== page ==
The Join the Voices! 5-mile run, 1.7-mile walk, and kids' races are an annual display of the way that the running community unites people of diverse backgrounds toward a common goal. Of the 5,000+ runners and walkers who participated today, the most spirited were those wearing matching team shirts and waving banners in support of Voices Against Brain Cancer (VABC) and of their friends and family members who have been affected by brain tumors.
Mitchell Kent spoke at the start and told the story of how, just three months after achieving his dream of running the ING New York City Marathon, he had a seizure brought on by a brain tumor. All of that was sandwiched between his wedding in June 2011 and the birth of his daughter in February 2012. Following his surgery and treatment, the longtime runner was back at it, finishing the New York Giants Run of Champions 5K with his wife and baby watching. Today, his team, Mitchell's Minyan, walked and ran wearing yellow headbands in support. (A minyan is a group of 10 adults organized for prayer in Judaism.)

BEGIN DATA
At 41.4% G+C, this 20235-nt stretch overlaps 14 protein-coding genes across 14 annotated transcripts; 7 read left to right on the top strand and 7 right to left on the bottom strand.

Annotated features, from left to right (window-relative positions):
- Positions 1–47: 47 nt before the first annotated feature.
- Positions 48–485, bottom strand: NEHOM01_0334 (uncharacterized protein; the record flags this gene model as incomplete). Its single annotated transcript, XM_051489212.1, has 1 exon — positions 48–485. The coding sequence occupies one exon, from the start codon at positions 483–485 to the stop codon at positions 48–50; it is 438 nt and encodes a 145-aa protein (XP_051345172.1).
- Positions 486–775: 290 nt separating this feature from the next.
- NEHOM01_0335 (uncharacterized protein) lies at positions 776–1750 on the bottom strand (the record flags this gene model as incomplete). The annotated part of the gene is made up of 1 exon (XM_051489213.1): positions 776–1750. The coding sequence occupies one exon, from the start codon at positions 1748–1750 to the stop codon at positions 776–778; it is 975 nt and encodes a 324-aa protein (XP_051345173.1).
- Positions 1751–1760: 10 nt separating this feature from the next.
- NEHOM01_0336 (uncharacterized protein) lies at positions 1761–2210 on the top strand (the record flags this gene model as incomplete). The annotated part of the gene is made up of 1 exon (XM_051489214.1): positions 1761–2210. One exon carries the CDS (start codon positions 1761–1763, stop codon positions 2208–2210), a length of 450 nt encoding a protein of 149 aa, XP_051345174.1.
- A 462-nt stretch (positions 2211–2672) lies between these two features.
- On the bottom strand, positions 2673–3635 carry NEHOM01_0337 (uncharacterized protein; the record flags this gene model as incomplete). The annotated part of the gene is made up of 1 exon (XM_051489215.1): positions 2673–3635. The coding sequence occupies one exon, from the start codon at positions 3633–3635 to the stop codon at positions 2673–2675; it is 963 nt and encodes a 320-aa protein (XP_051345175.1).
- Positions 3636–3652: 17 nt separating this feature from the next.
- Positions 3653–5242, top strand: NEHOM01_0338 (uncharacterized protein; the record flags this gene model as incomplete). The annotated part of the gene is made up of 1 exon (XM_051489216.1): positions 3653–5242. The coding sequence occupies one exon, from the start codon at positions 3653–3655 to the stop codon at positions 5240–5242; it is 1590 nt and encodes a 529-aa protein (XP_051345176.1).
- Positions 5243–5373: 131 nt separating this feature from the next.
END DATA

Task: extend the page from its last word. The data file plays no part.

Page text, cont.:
"The greatest thing is the amount of money raised by the organization. That's what this is all about," Kent said. "Getting out there to run for a cause--that's why we all do this."
Also addressing the crowd was Dr. Howard Riina, a professor and the vice chairman of the department of neurosurgery at NYU–Langone Medical Center and a member of VABC's advisory board. Dr. Riina operated on Gary Lichtenstein 10 years ago, before Lichtenstein's father, Mario, started VABC in honor of his son's fight against brain cancer.
Dr. Riina said, "I remember when Mario sat in my office 10 years ago and said, 'I want to do something.' Between the run and the walk, there are more than 5,000 people here today. It's incredible and it's only going to get bigger."
Before the race, Dr. Riina talked with Lauren DiMarco of New Jersey, who organized the Miracle Mike team in honor of her lifelong friend Mike Carbone. Their group of 120 runners and walkers was the largest team of the day. They used today's race to raise more than $30,000 for VABC.
"Mike is always up for a challenge," said DiMarco after her 38:29 finish in the 5-mile run. "If it were someone else, Mike would be here running for them."
Scott Spoerl is a six-year brain tumor survivor and was walking with his team, the Spoerl Brain-Stormers, in support of his own cause. He spoke at the event in 2006 and 2007 when it was just a walk in downtown Manhattan. For him and his wife, Julie, VABC and the annual Join the Voices! event have been the ultimate community support group.
"When I call them at 8:30 on a Monday night and need doctor contacts, by 10:30 I've made three contacts and we're seeing them within the next day or two," she said.
"The money raised funds a lot of the doctors that I actually go see," Scott added. "It's a blessing to represent them with my team."